Current research in the facility covers a broad range of topics including environmental metabolomics, atmospheric chemistry, marine biogeochemistry, soil science, and biology. The summaries below highlight several of the research and types of methods enabled by the instruments and staff of the WHOI FT-MS facility.
Release of ecologically relevant metabolites by the cyanobacterium Synechococcus elongatus CCMP 1631(Cara L. Fiore, Krista Longnecker, Melissa C. Kido Soule, Elizabeth B. Kujawinski, Environmental Microbiology, DOI: 10.1111/1462-2920.12899)
Instruments: FT-ICR MS, TSQ-MS
Summary: Photoautotrophic plankton in the surface ocean release organic compounds that fuel secondary production by heterotrophic bacteria. Here we show that an abundant marine cyanobacterium, Synechococcus elongatus, contributes a variety of nitrogen-rich and sulfur-containing compounds to dissolved organic matter. A combination of targeted and untargeted metabolomics and genomic tools was used to characterize the intracellular and extracellular metabolites of S. elongatus. Aromatic compounds, such as 4-hydroxybenzoic acid and phenylalanine, as well as nucleosides (e.g. thymidine, 5′-methylthioadenosine, xanthosine), the organosulfur compound 3-mercaptopropionate, and the plant auxin indole 3-acetic acid, were released by S. elongatus at multiple time points during its growth. Further, the amino acid kynurenine was found to accumulate in the media even though it was not present in the predicted metabolome of S. elongatus. This indicates that some metabolites, including those not predicted by an organism's genome, are likely excreted into the environment as waste; however, these molecules may have broader ecological relevance if they are labile to nearby microbes. The compounds described herein provide excellent targets for quantitative analysis in field settings to assess the source and lability of dissolved organic matter in situ.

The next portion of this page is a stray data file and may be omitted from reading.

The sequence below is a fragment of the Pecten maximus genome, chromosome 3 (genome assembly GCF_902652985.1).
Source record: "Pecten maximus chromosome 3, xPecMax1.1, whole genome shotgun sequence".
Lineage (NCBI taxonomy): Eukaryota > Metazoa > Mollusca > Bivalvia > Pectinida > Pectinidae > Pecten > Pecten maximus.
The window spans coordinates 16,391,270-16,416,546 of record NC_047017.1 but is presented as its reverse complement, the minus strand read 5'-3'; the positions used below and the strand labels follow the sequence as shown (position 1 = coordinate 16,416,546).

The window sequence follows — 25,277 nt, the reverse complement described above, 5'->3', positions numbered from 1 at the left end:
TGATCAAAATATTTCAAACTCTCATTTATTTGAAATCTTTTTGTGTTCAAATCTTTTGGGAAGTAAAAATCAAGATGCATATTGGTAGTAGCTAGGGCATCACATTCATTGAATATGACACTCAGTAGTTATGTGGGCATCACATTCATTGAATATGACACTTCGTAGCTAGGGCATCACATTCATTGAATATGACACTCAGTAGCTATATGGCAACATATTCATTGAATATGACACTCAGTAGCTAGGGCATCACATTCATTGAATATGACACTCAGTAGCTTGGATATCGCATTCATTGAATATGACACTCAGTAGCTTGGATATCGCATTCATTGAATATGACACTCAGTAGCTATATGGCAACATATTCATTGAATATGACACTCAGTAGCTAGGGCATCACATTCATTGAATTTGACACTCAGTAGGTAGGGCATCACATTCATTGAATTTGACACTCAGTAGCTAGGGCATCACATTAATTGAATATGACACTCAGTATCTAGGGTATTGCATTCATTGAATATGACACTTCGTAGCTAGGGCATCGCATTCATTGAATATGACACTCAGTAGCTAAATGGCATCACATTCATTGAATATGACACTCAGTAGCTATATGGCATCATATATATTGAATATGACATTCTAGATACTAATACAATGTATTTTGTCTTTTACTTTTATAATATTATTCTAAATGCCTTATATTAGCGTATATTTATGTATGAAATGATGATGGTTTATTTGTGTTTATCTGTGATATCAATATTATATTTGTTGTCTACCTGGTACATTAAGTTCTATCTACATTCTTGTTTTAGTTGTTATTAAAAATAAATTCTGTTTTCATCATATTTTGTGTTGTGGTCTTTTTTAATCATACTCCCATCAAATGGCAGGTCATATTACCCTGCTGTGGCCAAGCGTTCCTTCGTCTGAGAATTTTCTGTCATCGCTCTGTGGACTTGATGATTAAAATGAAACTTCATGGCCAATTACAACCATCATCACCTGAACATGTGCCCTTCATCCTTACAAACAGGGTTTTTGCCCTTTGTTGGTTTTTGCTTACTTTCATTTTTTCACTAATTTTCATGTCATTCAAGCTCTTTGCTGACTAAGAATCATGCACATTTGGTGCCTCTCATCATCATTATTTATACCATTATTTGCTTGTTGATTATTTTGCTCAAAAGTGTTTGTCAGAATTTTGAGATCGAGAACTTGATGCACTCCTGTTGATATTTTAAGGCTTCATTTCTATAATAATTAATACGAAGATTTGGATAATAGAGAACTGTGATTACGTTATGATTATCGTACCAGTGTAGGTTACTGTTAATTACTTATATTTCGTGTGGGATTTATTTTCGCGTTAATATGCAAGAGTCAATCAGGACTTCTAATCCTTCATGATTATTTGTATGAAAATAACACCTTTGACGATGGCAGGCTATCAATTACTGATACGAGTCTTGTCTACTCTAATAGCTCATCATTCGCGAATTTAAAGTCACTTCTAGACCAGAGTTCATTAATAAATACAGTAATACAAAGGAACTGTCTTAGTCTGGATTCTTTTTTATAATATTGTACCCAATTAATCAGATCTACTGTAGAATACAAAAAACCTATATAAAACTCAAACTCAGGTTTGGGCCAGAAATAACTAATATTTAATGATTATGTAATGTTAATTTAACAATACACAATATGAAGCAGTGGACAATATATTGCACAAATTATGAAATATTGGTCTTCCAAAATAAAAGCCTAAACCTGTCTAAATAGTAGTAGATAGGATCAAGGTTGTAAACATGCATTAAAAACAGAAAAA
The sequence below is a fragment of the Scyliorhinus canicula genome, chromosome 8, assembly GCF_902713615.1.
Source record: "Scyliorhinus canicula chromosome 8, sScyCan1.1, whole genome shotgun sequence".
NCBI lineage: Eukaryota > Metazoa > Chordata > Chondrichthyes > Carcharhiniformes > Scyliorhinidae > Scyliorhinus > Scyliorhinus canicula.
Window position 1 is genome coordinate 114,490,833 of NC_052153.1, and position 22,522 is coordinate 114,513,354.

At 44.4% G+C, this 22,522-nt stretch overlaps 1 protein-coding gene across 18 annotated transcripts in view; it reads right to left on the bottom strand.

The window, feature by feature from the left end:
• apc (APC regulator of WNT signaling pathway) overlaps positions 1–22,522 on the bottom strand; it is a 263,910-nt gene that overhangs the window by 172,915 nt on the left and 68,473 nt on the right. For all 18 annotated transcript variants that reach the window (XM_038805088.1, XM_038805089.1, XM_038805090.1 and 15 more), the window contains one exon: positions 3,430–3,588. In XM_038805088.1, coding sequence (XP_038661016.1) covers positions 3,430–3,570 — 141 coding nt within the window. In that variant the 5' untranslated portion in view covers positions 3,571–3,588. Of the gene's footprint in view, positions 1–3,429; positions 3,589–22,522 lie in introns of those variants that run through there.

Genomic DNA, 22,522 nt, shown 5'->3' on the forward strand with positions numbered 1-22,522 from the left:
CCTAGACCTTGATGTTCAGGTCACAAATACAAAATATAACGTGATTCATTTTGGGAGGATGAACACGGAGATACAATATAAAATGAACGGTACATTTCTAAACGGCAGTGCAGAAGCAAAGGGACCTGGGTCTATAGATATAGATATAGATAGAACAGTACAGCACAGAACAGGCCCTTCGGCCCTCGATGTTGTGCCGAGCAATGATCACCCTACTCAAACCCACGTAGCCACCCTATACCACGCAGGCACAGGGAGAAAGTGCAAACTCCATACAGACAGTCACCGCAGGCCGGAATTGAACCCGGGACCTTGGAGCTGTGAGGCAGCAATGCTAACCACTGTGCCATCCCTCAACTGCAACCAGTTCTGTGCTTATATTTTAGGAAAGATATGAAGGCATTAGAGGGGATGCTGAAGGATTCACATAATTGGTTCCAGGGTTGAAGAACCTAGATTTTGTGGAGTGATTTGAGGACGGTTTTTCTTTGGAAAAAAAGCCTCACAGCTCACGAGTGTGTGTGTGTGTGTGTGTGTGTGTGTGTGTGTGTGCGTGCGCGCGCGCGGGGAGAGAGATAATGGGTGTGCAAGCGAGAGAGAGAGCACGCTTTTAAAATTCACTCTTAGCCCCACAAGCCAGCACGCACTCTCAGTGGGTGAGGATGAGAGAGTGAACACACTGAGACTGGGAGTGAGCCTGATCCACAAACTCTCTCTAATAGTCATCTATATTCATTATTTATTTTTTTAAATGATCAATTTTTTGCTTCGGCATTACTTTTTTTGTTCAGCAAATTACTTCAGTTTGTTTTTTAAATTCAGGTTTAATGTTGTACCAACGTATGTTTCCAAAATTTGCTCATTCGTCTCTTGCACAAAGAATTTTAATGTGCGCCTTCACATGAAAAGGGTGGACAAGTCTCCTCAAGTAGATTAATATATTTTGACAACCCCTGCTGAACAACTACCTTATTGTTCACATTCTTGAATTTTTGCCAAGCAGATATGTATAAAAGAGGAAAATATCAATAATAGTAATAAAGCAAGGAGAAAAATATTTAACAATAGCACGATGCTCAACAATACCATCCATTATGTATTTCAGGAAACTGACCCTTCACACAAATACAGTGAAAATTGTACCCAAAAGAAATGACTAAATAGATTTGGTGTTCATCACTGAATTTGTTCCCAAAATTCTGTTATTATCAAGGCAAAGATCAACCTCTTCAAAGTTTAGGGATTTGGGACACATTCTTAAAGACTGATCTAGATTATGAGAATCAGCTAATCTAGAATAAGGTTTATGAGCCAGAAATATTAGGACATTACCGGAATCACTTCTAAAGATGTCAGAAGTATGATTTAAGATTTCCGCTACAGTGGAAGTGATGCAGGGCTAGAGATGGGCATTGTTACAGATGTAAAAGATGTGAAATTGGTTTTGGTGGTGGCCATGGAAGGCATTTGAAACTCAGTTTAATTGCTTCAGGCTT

Dissolved Organic Matter
Molecular characterization of dissolved organic matter associated with the Greenland ice sheet (Bhatia, M. P., S. B. Das, K. Longnecker, Matthew A. Charette, E. B. Kujawinski. 2010. Geochimica et Cosmochimica Acta, 74: 3768-3784)
Instrument: FT-ICR MS
Summary: Subsurface microbial oxidation of overridden soils and vegetation beneath glaciers and ice sheets may affect global carbon budgets on glacial–interglacial timescales. The likelihood and magnitude of this process depends on the chemical nature and reactivity of the subglacial organic carbon stores. We examined the composition of carbon pools associated with different regions of the Greenland ice sheet (subglacial, supraglacial, proglacial) in order to elucidate the type of dissolved organic matter (DOM) present in the subglacial discharge over a melt season. Electrospray ionization (ESI) Fourier transform ion cyclotron resonance (FT-ICR) mass spectrometry coupled to multivariate statistics permitted unprecedented molecular level characterization of this material and revealed that carbon pools associated with discrete glacial regions are comprised of different compound classes. Specifically, a larger proportion of protein-like compounds were observed in the supraglacial samples and in the early melt season (spring) subglacial discharge. In contrast, the late melt season (summer) subglacial discharge contained a greater fraction of lignin-like and other material presumably derived from underlying vegetation and soil. These results suggest (1) that the majority of supraglacial DOM originates from autochthonous microbial processes on the ice sheet surface, (2) that the subglacial DOM contains allochthonous carbon derived from overridden soils and vegetation as well as autochthonous carbon derived from in situ microbial metabolism, and (3) that the relative contribution of allochthonous and autochthonous material in subglacial discharge varies during the melt season. These conclusions are consistent with the hypothesis that, given sufficient time (e.g., overwinter storage), resident subglacial microbial communities may oxidize terrestrial material beneath the Greenland ice sheet.
Atmospheric Organic Matter
The chemical composition of organic nitrogen in marine rainwater and aerosols (Altieri, K. E., Hastings, M. G., Peters, A., Sigman, D. M., 2010 Fall Meeting, American Geophysical Union)
Instrument: FT-ICR MS